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How China’s march to robotics will upend global trade

If you are worried about a smart robot from Silicon Valley stealing your job, spare a thought for the Chinese. The biggest market for a new generation of problem-solving, automated, mobile machines is the industrial workshops of China. Hamstrung by labour shortages, wage inflation and domestic currency appreciation, China's manufacturers have been shifting their operations offshore to Indonesia and Vietnam but they are also looking toward California for new solutions.

According to the Wall Street Journal, Foxconn, the Taiwanese company that makes iPhones and iPads for Apple, has sought Google's help in its effort to automate its factories in China where Foxconn employs more than a million people. Last year, Google acquired a clutch of robotics companies and gave Andy Rubin, the man behind Android software, the task of developing an industrial robots division.

According to the Journal, Terry Gou, the chairman of Foxconn owner Hon Hai Precision Industry, met Mr. Rubin last year to discuss how robots could solve Foxconn's manufacturing problems. Mr. Gou wants to double Foxconn's revenues over the next decade to more than $300-billion but that will require a shift away from commodity manufacturing – the lion's share of its revenue is earned by making Apple's consumer gadgetry – to higher-margin businesses involved in software design. Foxconn is reported to be seeking out manufacturing and research facilities in the U.S.

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What lies behind this potential marriage of interest between a giant of software and a colossus of manufacturing is China's emerging competitiveness problem. The increase in value of the yuan against the U.S. dollar has hurt China's traditional export industries, which depend on cost advantage. Likewise, soaring wage rates and a shrinking pool of labour due to China's brutal population control policy are raising the cost of basic manufacturing. The business of cheap assembly, whether machinery or textile, will be snapped up by other countries with large pools of cheap labour, such as India or Indonesia. The question for China is whether it can quickly and smoothly make the transition to high-skilled precision manufacturing and how it will cope with the crisis of deskilling and the emergence of a population of urban unemployed.

For Google and other high-tech companies, the automation of manufacturing, transport and distribution is a huge opportunity, one which offers even bigger prizes than the development of communication tools and toys. Robotics will not stop at displacing assembly line workers – a group of researchers at MIT is developing construction robots, that can co-operatively learn and build, based on observations of the behaviour of termites.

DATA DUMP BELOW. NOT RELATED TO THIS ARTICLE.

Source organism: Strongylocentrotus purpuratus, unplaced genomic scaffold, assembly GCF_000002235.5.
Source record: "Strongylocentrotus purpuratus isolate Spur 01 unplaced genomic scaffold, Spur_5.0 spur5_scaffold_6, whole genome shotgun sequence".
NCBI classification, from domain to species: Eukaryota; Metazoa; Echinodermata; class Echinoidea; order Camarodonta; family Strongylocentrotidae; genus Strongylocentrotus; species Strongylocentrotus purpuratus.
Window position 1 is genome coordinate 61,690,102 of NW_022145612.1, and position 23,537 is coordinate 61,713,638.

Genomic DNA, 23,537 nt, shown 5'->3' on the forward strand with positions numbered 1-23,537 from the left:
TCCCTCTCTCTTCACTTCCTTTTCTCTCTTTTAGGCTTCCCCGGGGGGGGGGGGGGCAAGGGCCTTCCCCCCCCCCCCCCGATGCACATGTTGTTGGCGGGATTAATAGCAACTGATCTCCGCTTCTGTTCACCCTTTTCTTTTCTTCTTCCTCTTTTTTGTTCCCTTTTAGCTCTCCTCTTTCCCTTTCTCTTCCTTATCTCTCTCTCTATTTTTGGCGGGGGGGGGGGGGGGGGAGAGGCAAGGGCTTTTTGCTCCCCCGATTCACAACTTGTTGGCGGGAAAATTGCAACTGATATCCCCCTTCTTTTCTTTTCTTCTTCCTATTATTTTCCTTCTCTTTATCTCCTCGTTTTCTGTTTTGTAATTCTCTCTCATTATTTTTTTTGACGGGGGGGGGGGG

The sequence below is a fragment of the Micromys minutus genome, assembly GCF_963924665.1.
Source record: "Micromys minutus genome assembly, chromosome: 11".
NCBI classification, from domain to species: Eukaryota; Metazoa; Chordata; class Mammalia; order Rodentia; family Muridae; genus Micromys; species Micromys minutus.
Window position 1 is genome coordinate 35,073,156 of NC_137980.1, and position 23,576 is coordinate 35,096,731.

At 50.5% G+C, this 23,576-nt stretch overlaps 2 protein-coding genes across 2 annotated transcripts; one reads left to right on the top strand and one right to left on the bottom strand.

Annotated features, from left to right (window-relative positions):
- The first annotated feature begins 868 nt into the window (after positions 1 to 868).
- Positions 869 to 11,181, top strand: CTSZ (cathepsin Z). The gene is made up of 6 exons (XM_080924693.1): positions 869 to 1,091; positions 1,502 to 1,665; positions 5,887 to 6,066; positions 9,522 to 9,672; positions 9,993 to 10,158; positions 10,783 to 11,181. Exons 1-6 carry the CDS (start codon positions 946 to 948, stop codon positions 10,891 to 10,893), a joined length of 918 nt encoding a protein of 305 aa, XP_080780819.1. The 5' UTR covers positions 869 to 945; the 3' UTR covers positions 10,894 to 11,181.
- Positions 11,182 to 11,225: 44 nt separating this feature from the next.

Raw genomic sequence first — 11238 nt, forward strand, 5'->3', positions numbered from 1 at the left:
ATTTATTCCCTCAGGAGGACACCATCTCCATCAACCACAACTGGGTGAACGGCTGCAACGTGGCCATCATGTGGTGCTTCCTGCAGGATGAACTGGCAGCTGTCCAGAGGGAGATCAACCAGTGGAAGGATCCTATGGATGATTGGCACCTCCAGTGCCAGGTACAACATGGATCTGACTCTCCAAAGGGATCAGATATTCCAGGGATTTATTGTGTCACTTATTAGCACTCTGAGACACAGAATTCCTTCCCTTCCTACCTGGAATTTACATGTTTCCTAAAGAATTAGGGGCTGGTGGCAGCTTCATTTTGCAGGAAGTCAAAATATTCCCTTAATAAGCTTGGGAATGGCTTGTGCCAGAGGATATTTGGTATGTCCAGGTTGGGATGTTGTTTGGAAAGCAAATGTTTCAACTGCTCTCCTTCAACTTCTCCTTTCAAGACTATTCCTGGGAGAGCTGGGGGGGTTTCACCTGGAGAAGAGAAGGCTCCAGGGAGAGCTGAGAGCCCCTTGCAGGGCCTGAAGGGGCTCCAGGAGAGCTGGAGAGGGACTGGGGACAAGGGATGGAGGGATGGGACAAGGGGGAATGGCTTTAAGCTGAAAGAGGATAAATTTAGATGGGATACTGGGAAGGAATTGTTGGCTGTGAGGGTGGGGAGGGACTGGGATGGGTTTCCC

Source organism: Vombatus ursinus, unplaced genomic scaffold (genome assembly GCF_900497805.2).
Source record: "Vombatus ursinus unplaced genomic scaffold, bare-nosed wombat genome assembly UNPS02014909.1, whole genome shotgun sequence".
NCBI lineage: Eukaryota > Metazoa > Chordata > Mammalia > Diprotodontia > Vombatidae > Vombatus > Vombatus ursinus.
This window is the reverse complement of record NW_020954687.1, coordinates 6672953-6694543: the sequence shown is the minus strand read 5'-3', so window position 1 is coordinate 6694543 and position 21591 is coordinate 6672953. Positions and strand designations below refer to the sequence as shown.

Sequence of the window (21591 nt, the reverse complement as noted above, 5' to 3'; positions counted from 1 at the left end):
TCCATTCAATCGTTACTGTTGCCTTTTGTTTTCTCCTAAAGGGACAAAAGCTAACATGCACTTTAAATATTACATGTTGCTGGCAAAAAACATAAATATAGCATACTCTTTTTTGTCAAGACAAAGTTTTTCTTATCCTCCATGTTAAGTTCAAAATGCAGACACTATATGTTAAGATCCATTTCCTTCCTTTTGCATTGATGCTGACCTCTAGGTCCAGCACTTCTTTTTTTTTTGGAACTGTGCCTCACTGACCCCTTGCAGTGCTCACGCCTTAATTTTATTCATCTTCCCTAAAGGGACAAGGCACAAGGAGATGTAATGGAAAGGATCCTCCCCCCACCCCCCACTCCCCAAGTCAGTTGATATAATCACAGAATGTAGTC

The knowledge to develop these machines and the software to guide them is still mainly to be found in North America, Japan and Europe, the older industrialized countries. It is no surprise that Foxconn is shifting its investment focus to America – nor would it be surprising if the Taiwanese firm found itself in discussions in Japan, the home of robotics and precision manufacturing. There is every reason to believe that the big commercial prize of developing robotics could go to the developed, rather than the emerging markets.

Europeans, North Americans and the Japanese have lived through several periods of industrialization and suffered waves of dislocation and deskilling caused by technological investment and change. This transformation cannot be prevented, nor is it desirable as the benefits of using higher technology have always outweighed, in the longer term, the cost of disruption. The issue is how the cost is alleviated and what level of social solidarity is needed to make the transition beneficial to the many, rather than a few large software companies and their owners.

The democratic institutions that can help societies cope with disruptive technology are far more developed in the old capitalist West than the in the emerging markets. China has shown that it is quite vulnerable to the social unrest that flows from even minor pressures in its employment market, such as headlines about worker suicides, a political embarrassment that Foxconn no doubt hopes it might escape with the introduction of machine workers. China has created a vast pool of urban workers, recently dislocated from rural poverty to a city cash economy – these cannot return to the fields and rising unemployment among the deskilled urban proletariat will quickly provoke crises We are on the cusp of a new wave of industrialization; the question of who designs the machines, where they will be made and to whose financial benefit is still very unclear.

If the cost of a manufacturing robot is primarily its American design and Japanese or German technology, does it make sense to deploy that robot in Guangdong to make a circuit board which is then inserted into a car body in a factory in Michigan? Automation will do more than make workers redundant, it will change the patterns of trade. It will create political tensions and upset power relationships. Those societies that are socially and politically ill-equipped to cope with disruptive change will be the worse for it.

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